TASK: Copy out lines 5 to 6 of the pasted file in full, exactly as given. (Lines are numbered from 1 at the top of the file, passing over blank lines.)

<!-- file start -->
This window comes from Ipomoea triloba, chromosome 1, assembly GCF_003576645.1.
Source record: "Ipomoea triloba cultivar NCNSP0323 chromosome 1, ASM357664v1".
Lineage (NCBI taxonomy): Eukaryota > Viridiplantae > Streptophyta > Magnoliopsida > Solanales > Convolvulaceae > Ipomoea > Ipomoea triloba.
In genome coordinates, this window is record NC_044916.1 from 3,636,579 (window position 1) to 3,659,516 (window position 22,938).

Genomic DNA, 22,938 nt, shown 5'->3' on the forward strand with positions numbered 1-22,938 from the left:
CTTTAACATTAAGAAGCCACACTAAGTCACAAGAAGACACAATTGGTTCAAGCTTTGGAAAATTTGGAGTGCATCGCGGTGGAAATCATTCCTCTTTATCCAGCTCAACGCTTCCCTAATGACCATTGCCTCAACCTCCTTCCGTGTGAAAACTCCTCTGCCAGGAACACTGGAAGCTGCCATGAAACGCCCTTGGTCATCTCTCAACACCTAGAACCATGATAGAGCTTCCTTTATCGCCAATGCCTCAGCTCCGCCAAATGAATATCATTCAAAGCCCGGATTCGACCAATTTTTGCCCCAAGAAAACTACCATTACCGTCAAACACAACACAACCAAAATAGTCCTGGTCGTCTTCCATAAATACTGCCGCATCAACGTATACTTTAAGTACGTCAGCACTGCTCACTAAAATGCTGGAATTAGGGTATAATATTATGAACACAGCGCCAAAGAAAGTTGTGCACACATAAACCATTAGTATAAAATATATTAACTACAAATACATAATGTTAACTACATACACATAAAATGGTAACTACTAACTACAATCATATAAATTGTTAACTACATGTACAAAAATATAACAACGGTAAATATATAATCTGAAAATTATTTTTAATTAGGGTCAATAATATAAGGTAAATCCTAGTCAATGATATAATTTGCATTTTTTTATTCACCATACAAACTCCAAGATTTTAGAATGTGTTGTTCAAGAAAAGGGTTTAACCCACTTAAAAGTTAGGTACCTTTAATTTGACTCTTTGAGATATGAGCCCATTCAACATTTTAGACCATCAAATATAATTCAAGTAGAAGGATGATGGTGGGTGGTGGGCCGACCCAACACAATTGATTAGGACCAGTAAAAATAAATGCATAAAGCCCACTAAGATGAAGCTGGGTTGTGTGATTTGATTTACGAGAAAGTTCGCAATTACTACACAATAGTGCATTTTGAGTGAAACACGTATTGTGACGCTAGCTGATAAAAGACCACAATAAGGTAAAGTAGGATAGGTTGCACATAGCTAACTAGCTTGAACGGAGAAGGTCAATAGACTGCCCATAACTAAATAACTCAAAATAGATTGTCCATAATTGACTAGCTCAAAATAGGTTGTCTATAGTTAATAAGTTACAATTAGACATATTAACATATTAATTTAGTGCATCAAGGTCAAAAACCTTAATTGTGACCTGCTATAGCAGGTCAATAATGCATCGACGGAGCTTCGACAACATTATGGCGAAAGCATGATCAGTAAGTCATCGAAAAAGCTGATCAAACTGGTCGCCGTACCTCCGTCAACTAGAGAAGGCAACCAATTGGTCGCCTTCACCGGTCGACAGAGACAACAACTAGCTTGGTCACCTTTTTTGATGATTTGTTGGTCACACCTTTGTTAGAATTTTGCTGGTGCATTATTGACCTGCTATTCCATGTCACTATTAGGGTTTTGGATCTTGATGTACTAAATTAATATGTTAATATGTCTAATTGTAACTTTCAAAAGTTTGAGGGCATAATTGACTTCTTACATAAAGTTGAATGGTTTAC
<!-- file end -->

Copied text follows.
Genomic DNA, 22,938 nt, shown 5'->3' on the forward strand with positions numbered 1-22,938 from the left:
CTTTAACATTAAGAAGCCACACTAAGTCACAAGAAGACACAATTGGTTCAAGCTTTGGAAAATTTGGAGTGCATCGCGGTGGAAATCATTCCTCTTTATCCAGCTCAACGCTTCCCTAATGACCATTGCCTCAACCTCCTTCCGTGTGAAAACTCCTCTGCCAGGAACACTGGAAGCTGCCATGAAACGCCCTTGGTCATCTCTCAACACCTAGAACCATGATAGAGCTTCCTTTATCGCCAATGCCTCAGCTCCGCCAAATGAATATCATTCAAAGCCCGGATTCGACCAATTTTTGCCCCAAGAAAACTACCATTACCGTCAAACACAACACAACCAAAATAGTCCTGGTCGTCTTCCATAAATACTGCCGCATCAACGTATACTTTAAGTACGTCAGCACTGCTCACTAAAATGCTGGAATTAGGGTATAATATTATGAACACAGCGCCAAAGAAAGTTGTGCACACATAAACCATTAGTATAAAATATATTAACTACAAATACATAATGTTAACTACATACACATAAAATGGTAACTACTAACTACAATCATATAAATTGTTAACTACATGTACAAAAATATAACAACGGTAAATATATAATCTGAAAATTATTTTTAATTAGGGTCAATAATATAAGGTAAATCCTAGTCAATGATATAATTTGCATTTTTTTATTCACCATACAAACTCCAAGATTTTAGAATGTGTTGTTCAAGAAAAGGGTTTAACCCACTTAAAAGTTAGGTACCTTTAATTTGACTCTTTGAGATATGAGCCCATTCAACATTTTAGACCATCAAATATAATTCAAGTAGAAGGATGATGGTGGGTGGTGGGCCGACCCAACACAATTGATTAGGACCAGTAAAAATAAATGCATAAAGCCCACTAAGATGAAGCTGGGTTGTGTGATTTGATTTACGAGAAAGTTCGCAATTACTACACAATAGTGCATTTTGAGTGAAACACGTATTGTGACGCTAGCTGATAAAAGACCACAATAAGGTAAAGTAGGATAGGTTGCACATAGCTAACTAGCTTGAACGGAGAAGGTCAATAGACTGCCCATAACTAAATAACTCAAAATAGATTGTCCATAATTGACTAGCTCAAAATAGGTTGTCTATAGTTAATAAGTTACAATTAGACATATTAACATATTAATTTAGTGCATCAAGGTCAAAAACCTTAATTGTGACCTGCTATAGCAGGTCAATAATGCATCGACGGAGCTTCGACAACATTATGGCGAAAGCATGATCAGTAAGTCATCGAAAAAGCTGATCAAACTGGTCGCCGTACCTCCGTCAACTAGAGAAGGCAACCAATTGGTCGCCTTCACCGGTCGACAGAGACAACAACTAGCTTGGTCACCTTTTTTGATGATTTGTTGGTCACACCTTTGTTAGAATTTTGCTGGTGCATTATTGACCTGCTATTCCATGTCACTATTAGGGTTTTGGATCTTGATGTACTAAATTAATATGTTAATATGTCTAATTGTAACTTTCAAAAGTTTGAGGGCATAATTGACTTCTTACATAAAGTTGAATGGTTTAC